On the Water in Late January
by C.D. Dollar
Friday rainwater roared past, sweeping leaf litter, oil, trash and anything else in its path downstream. Given the ferocious downpour, this was to be expected - say at river's edge along the Potomac or some local waterway. The view, however, was from my kitchen window, and the street out front showed no signs of asphalt. My plan to fish a power plant on Super Bowl Sunday for catch-and-release rockfish was in jeopardy.
By Sunday, the weather cleared, the sun was out, and though the temperatures ashore were decent, a west wind blowing near 20mph produced a wind-chill in the lower 20s. Wind and muddled water color changed our plans. John Page Williams, whose writing talents skillfully cover nature, fishing and boating, was kind enough to let me tag along as he sea-trialed a new generation Suzuki four-stroke outboard engine bolted to the stern of a 17-foot center-console Key West.
Four-stroke engines are a relatively new breed, spurred on by EPA mandates requiring strict new emissions standards that have forced engine manufacturers into fierce competition to get their engines to the marketplace. These environmentally friendly engines are quieter, burn less fuel and put significantly less pollution in the air and water. The trade-off is they are somewhat bulkier and more expensive - but you've got to pay to play.
When we splashed the boat, John Page told me to fire up the engine. It purred smoke-free, and he jokingly said to try and start it again. I nearly did, it was that quiet.
Our plan was to run the boat in the Severn River to see how the boat and engine handled these conditions. We throttled out of Chase Creek, the wind stinging my face, and after a short run sought out a small creek in the lee.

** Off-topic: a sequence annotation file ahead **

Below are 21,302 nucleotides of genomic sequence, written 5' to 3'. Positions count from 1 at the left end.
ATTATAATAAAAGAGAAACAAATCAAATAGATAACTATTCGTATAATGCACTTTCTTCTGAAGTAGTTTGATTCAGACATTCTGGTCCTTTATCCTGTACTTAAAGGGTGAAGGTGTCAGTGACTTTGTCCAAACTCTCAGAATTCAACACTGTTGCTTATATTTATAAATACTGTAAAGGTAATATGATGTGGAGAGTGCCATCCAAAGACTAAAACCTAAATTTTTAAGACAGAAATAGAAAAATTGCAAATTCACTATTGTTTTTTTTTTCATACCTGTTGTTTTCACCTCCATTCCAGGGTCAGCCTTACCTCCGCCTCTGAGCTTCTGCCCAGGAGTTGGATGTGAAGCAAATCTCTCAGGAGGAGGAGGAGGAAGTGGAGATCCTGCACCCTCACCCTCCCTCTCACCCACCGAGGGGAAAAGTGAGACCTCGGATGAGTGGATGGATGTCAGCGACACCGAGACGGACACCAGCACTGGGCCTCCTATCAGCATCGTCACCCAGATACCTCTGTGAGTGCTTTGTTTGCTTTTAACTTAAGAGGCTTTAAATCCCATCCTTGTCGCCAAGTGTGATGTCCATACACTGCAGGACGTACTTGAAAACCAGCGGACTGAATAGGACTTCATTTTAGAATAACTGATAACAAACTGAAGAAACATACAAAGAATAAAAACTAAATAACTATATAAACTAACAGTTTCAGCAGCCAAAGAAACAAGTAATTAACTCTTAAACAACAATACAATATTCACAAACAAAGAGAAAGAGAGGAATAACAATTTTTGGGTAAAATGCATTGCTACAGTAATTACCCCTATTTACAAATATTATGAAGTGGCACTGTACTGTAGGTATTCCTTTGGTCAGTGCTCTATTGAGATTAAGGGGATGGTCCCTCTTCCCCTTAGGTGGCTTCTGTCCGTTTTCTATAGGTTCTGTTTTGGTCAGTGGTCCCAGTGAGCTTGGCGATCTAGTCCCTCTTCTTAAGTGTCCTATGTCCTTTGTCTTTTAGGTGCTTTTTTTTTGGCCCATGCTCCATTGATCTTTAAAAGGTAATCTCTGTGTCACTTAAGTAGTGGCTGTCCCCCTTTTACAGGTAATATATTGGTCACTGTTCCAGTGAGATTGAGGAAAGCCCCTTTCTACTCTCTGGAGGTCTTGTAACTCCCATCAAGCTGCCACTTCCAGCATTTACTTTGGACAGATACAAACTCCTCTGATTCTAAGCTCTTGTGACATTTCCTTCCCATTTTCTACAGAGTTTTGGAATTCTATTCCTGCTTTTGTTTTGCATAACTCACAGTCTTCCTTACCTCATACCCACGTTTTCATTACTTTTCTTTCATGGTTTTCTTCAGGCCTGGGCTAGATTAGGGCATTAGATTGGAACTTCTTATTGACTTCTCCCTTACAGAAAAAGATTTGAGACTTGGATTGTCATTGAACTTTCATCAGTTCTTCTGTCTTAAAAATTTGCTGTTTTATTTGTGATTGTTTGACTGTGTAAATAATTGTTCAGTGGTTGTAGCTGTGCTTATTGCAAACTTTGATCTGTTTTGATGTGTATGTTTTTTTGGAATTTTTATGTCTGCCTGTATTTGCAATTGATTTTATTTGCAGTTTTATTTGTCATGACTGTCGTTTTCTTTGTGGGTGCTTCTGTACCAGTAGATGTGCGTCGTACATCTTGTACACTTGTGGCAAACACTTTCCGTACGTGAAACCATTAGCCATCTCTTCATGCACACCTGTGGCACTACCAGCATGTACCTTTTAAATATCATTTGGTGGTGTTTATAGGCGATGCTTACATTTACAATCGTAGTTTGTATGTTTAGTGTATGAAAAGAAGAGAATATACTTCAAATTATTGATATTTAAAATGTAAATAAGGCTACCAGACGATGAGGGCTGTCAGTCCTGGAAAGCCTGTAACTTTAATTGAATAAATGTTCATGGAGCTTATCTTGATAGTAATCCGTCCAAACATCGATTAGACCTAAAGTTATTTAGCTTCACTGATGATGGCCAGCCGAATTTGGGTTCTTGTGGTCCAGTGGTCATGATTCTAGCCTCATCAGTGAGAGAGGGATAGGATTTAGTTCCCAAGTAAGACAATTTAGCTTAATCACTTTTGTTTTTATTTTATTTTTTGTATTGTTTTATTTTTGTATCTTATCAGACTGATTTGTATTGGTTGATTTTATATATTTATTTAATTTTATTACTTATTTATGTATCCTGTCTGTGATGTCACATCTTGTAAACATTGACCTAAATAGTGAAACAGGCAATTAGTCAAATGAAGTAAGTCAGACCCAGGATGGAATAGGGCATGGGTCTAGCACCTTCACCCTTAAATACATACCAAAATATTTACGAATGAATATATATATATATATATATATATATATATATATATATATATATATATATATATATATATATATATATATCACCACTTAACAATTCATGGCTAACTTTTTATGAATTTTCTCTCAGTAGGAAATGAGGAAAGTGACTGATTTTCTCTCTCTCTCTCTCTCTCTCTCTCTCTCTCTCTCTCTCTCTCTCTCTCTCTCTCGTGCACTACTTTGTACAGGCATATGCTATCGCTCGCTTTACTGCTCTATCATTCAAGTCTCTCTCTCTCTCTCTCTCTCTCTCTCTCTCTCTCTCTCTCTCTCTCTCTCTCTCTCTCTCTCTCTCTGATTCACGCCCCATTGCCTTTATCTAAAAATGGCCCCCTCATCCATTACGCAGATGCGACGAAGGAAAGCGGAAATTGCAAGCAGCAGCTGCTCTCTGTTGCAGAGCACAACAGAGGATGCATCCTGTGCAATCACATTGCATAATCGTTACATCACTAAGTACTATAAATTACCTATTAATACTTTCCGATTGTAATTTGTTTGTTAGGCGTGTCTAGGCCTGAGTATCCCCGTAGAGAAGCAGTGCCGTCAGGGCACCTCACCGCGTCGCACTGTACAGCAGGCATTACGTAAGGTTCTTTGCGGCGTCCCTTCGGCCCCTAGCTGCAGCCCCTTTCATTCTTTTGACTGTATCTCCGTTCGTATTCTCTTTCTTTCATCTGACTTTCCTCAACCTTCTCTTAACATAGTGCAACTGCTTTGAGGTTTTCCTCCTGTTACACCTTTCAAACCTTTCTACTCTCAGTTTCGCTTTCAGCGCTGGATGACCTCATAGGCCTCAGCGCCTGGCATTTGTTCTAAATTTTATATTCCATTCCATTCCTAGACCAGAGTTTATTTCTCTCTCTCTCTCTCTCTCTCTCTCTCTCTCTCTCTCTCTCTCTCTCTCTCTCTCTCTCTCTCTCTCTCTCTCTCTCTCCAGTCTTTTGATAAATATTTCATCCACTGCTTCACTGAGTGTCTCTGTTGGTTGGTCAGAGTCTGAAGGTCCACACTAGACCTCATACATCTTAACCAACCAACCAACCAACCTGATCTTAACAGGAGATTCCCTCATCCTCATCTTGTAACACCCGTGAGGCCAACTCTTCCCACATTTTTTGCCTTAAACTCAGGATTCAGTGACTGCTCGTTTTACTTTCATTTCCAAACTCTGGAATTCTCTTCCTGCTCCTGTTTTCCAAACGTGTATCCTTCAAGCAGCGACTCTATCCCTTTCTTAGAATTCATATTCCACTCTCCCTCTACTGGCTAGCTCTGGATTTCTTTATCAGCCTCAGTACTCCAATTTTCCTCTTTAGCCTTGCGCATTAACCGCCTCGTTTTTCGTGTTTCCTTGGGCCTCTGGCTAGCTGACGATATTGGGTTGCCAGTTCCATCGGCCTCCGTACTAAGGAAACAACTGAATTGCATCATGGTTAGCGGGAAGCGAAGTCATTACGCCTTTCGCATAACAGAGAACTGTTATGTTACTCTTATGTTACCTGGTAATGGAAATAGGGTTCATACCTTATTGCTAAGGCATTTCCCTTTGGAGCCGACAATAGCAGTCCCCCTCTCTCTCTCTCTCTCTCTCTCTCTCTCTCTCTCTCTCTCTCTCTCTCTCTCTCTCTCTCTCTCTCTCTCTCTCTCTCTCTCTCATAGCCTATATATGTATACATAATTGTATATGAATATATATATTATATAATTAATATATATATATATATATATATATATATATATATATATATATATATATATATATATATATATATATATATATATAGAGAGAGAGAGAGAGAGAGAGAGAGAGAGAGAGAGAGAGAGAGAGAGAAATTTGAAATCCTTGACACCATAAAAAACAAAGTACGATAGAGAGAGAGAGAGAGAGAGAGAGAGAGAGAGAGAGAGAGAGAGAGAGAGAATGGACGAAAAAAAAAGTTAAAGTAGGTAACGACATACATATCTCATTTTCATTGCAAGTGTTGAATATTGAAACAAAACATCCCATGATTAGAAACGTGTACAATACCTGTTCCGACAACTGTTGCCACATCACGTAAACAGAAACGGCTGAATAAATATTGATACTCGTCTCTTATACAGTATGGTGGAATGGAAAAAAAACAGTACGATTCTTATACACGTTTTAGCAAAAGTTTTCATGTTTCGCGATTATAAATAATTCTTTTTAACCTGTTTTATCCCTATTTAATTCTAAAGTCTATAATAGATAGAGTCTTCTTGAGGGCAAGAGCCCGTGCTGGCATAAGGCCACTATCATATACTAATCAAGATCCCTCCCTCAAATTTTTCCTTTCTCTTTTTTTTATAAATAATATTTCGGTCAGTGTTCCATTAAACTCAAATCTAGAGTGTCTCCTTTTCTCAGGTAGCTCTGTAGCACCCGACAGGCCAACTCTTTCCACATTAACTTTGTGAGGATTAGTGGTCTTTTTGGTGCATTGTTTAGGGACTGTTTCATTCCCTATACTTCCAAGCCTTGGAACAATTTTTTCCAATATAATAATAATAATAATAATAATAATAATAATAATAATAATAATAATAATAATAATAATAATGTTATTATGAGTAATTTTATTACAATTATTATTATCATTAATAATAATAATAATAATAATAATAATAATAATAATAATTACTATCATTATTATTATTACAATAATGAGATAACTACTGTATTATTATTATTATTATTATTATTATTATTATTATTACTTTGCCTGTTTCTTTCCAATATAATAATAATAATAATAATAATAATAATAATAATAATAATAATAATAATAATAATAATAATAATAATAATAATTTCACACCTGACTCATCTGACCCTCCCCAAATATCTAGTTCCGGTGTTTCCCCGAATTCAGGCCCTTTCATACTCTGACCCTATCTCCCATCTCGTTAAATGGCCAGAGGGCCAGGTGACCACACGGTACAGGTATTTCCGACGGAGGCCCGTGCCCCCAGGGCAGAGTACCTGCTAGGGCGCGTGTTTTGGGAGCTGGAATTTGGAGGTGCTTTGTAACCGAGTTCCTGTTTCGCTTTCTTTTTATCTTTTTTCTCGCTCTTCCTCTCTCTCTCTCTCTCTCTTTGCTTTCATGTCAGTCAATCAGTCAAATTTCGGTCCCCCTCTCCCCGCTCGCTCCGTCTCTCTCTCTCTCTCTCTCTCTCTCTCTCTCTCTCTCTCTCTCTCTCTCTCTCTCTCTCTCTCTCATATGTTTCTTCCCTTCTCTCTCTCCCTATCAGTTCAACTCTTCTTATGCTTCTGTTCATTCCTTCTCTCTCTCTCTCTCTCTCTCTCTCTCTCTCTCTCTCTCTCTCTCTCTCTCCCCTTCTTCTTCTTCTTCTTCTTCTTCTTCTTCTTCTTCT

Aside from running the boat, we wanted to go after chain pickerel, which, from what I have been told, have been keeping anglers busy during the mild winter. Pickerel are aggressive gamefish that continue to bite until the water temperature falls below 40 degrees, by then hunting primarily killifish. They hide among fallen trees and prowl along drop-offs, ambushing their prey. An elongated fish that grows at a good clip, some can reach over 30 inches if they survive about a decade.
I had brought my six-weight fly rod, some homemade Clousers (yellow over white) tied on a number #1 hook and a spinning rod. JP had a satchel of soft plastics, jig heads and spinner blades to work in a variety of combinations with bull minnows if needed. For a couple hours we tried nearly every conceivable retrieve and lure, but the closest we got to a hook-up was a dozen bumps John Page worked in Rays Pond. The tea-stained water and leaf litter on the bottom made for tough fishing; the fish were definitely off the feed. To my amazement, we did pull in some horned pondweed and milfoil, two grasses that were a good counter to an algae bloom brought on by the recent run-off.
A little frustrated by our lack of fish, we packed it in and headed back to the ramp. The small boat ran nicely in a following sea, and soon we had the boat loaded on the trailer, ready for its trip south to Miami Boat Show. Lucky boat.
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VolumeVI Number 4
January 29 - February 4, 1998
New Bay Times
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